One of the biggest concerns with autonomous cars is obviously how they will avoid coming into contact with another car or person. There have already been problems in testing with this, and a pedestrian was already killed in testing, despite a human backup driver being onboard.
But the University of Michigan is working on improving the safety of this by improving the algorithm of how self-driving technology predicts the movements of pedestrians. They want it to not just be able to detect people in the car’s view but detect how they’re moving and predict what they’ll do next.
Improving Autonomous Car Algorithm
In order to eliminate potential problems like the death that already occurred with an Uber self-driving car in Arizona, autonomous cars’ vision systems will have to know how to predict how a person moves. It’s not just important if someone is in the path of the car, but also that what they do next may put them in the path of the car.
This can be a very complicated system. It’s more than just seeing how people walk and/or move over a period of time because frankly, there’s much more to the ways we move than just what you could see in examples of prior footage.
The new system being developed by University of Michigan uses the lidar and stereo camera systems to not just estimate what a pedestrian’s trajectory is but also their pose and their gait. These factors can show which way a person is facing, if they’re walking with assistance, doing something such as using their phone, and the intention behind their movements.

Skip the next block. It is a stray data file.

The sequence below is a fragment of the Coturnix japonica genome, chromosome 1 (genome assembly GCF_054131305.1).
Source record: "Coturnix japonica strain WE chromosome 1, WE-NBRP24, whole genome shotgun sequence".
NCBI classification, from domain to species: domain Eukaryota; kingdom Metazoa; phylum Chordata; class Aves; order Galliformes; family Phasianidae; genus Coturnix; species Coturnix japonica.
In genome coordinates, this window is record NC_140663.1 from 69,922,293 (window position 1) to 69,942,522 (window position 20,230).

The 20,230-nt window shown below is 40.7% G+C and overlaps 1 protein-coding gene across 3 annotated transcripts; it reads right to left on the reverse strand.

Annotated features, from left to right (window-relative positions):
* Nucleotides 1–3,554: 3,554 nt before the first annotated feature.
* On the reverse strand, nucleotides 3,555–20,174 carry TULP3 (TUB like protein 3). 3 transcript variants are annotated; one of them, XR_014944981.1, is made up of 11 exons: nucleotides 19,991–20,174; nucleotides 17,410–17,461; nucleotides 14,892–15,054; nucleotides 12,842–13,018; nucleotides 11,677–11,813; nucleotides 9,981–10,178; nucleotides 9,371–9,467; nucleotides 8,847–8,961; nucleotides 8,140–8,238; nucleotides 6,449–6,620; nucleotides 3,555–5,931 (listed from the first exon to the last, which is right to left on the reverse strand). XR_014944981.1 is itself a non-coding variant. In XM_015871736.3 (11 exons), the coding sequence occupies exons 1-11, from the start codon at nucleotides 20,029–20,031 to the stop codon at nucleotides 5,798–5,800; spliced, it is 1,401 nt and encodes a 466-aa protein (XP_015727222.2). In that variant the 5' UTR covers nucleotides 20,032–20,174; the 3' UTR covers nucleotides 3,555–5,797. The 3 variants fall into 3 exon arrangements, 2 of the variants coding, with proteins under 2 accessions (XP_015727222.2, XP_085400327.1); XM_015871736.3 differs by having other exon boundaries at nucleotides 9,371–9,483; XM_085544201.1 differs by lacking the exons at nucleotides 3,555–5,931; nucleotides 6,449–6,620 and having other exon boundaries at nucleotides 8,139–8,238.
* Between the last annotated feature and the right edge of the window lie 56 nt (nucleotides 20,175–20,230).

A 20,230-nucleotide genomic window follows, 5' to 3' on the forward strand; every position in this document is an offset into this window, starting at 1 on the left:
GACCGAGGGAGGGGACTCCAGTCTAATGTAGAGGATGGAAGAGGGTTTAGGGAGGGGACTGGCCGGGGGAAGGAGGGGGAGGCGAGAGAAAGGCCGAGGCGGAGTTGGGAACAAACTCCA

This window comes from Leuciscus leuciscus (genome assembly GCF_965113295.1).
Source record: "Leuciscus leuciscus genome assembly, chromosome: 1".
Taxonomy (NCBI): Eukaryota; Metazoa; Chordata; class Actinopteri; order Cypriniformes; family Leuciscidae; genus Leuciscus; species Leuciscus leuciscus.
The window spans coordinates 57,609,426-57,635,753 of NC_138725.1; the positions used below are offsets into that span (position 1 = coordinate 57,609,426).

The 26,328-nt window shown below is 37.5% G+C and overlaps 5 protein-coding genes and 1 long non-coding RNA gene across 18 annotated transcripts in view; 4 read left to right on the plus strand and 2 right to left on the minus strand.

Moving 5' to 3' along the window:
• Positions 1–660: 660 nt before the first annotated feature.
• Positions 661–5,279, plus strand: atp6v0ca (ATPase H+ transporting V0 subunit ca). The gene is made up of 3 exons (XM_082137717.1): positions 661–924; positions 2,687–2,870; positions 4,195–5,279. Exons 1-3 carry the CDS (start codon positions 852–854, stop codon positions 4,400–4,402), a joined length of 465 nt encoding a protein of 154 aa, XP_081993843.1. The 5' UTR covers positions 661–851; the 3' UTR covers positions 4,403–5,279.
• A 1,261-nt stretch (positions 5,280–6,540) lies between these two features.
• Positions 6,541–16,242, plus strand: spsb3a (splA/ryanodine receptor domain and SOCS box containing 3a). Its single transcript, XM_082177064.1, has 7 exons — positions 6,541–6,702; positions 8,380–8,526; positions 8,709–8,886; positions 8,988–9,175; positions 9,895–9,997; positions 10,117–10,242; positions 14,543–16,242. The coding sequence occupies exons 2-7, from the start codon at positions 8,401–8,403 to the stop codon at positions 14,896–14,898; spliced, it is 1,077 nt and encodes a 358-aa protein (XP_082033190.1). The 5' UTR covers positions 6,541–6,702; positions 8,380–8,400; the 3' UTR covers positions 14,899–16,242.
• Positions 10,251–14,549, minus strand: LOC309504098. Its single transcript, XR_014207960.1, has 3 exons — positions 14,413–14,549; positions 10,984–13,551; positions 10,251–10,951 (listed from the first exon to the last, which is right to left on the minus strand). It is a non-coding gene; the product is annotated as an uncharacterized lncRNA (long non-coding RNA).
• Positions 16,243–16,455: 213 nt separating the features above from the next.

There are just so many more options than a pedestrian crossing the road. They could be stopped too close to traffic while waiting for someone. Just with this one factor they could be waving their arms to get someone’s attention, looking up and down the street but not moving, walking into traffic to check for people, etc.
The university’s algorithm is gathering additional data to help it predict motion to add to its navigation plans and contingencies. Already the predictive nature of the system is more successful that simpler systems.
Every Little Bit Helps
The day the public will be able to buy a self-driving car and trust it to transport them from here to there is still far and away in the future. There are still far too many hurdles to clear first, with solving the pedestrian problem being chief among the concerns.
But if the University of Michigan can develop the algorithm for autonomous car vision systems, it could help bring that date of incorporating autonomous cars into traffic just that much sooner.
Is the pedestrian problem one of your concerns with self-driving cars? Does it concern you? Let us know your thoughts in the comments below this article.
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